While it was probably the furthest thing from Wichitans' heat-blurred minds on Tuesday, Christmas was in the air at Botanica.
Workers were already stringing lights as director Marty Miller announced that Botanica is setting out to become a major regional Christmas attraction.
Thanks to a local company's donation and new expenditures, the annual Illuminations event will jump light-years from its 40,000 bulbs to more than 700,000.
And it will be open not just a few weekends in November and December but nightly from the day after Thanksgiving through New Year's Eve. Only Christmas Eve and Christmas night will be dark.
"I'll bet that's more than the Plaza," Miller said Tuesday of the number of lights, and he is right — the Country Club Plaza in Kansas City is often touted as having 280,000, but one source calls that an urban legend and puts the number closer to 46,000.
"There won't be another area like this," David Hill, owner of Christmas Decor by Superior Home Services, said of what Botanica will look like. His company is donating $60,000 to $70,000 in labor to put up the lights. The corporate office of Christmas Decor also is donating at least $30,000 to $40,000 in lights, Hill said.
"This is a huge donation," Miller said. But Botanica is also spending $130,000 on the bulk of the lights.
"It's all part of the reinventing-Botanica process," Miller said. The opening of the children's garden in July was another element. Botanica had 8,380 visitors this July compared with 4,327 last July.
"We keep pushing the envelope out. We're trying to get past the status quo."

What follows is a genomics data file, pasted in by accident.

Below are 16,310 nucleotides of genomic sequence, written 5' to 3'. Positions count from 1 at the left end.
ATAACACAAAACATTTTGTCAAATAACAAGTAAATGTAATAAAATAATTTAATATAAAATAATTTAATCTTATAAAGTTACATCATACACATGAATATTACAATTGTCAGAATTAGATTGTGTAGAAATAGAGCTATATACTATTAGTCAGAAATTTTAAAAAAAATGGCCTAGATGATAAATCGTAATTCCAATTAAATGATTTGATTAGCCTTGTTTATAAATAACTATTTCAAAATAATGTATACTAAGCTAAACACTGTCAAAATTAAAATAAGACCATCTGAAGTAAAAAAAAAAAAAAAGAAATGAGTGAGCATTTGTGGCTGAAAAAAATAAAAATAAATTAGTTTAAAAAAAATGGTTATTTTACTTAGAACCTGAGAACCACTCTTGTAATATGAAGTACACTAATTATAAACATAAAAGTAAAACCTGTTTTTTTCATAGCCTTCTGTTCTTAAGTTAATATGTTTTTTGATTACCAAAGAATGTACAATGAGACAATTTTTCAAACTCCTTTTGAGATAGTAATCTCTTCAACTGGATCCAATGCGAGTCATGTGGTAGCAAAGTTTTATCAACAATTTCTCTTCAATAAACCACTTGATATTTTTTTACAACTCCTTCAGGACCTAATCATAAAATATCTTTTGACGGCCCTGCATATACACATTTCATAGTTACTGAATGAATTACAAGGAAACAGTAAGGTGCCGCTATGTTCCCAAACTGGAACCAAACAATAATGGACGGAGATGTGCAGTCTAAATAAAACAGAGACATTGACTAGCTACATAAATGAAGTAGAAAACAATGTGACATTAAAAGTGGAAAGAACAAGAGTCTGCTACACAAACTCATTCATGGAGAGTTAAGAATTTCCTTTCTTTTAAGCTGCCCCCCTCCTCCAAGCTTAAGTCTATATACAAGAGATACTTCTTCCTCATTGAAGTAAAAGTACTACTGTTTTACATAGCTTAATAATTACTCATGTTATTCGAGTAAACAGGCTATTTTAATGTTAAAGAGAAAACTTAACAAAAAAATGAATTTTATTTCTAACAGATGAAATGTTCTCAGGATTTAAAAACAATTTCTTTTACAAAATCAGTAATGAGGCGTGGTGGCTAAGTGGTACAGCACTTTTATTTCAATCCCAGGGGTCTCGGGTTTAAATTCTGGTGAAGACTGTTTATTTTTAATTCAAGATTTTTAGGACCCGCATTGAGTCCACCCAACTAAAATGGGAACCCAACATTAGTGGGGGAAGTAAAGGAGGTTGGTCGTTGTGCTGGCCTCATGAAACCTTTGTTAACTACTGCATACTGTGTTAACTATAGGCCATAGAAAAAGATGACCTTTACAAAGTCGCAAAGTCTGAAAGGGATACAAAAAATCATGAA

Miller said he talked to the operators of the botanical gardens of Denver and Boise, Idaho, and found "that's where they make the largest proportion of their budget is at their Christmas show."
Hill said he hoped to light a fire in Wichita's economy with his donation. He started the nonprofit One Spark Foundation (www.1spark.net) to encourage acts of kindness. With the Botanica project he is challenging other businesses to step up, perhaps sponsoring the lighting of a tree, for example.
"I live here," Hill said. "I've reaped rewards and I'm trying to give back. ... Until we business people give back, I don't see a lot of change coming."
Hill said people from Dodge City, Garden City and Topeka will be visiting Wichita to attend Illuminations, and that will have benefits for other businesses.
"Restaurants and hotels are going to win," Hill said. "If we can get businesses behind this to make a major attraction happen, this city is going to win. We have to win. We need revenue put back in the city."
Hill said it will take a crew of five to 10 men working six days a week through about the end of September to get all the lights installed. He has his staff working now so that they will be able to tend to their regular holiday customers later in the year.
In the past, Botanica volunteers and staff put up the lights, starting in October. They still will be relied upon to staff Illuminations. Some of the summer staff will be retained to work the event, and Botanica is busy building up its volunteer base, Miller said.
He also is negotiating with vendors to provide food, freeing up volunteers who made cookies in the past.
The lights will be in every area of Botanica, Miller said, including the children's garden. The big mulberry tree in the meadow alone will be strung with 3,500 to 4,000 big C9 bulbs, Hill said.
And whereas most of Botanica's older lights are incandescent, all of the new ones will be LED, costing 8 to 10 percent of the energy usage of the incandescent bulbs, Hill said.
Christmas Decor in Denver also lights the botanical garden in that city, though Hill didn't know Tuesday how many lights it has.
Miller said the cost of admission to Illuminations would be the same as last year — $7 for adults and $5 for children.
Music performances will continue to be part of the event Friday through Tuesday nights, while party rentals will take the Terrace Room on Wednesday and Thursday nights, Miller said. The Fireside Room also will be available for rentals. The only element that will be missing from Christmas to New Year's Eve will be Santa Claus, Miller said.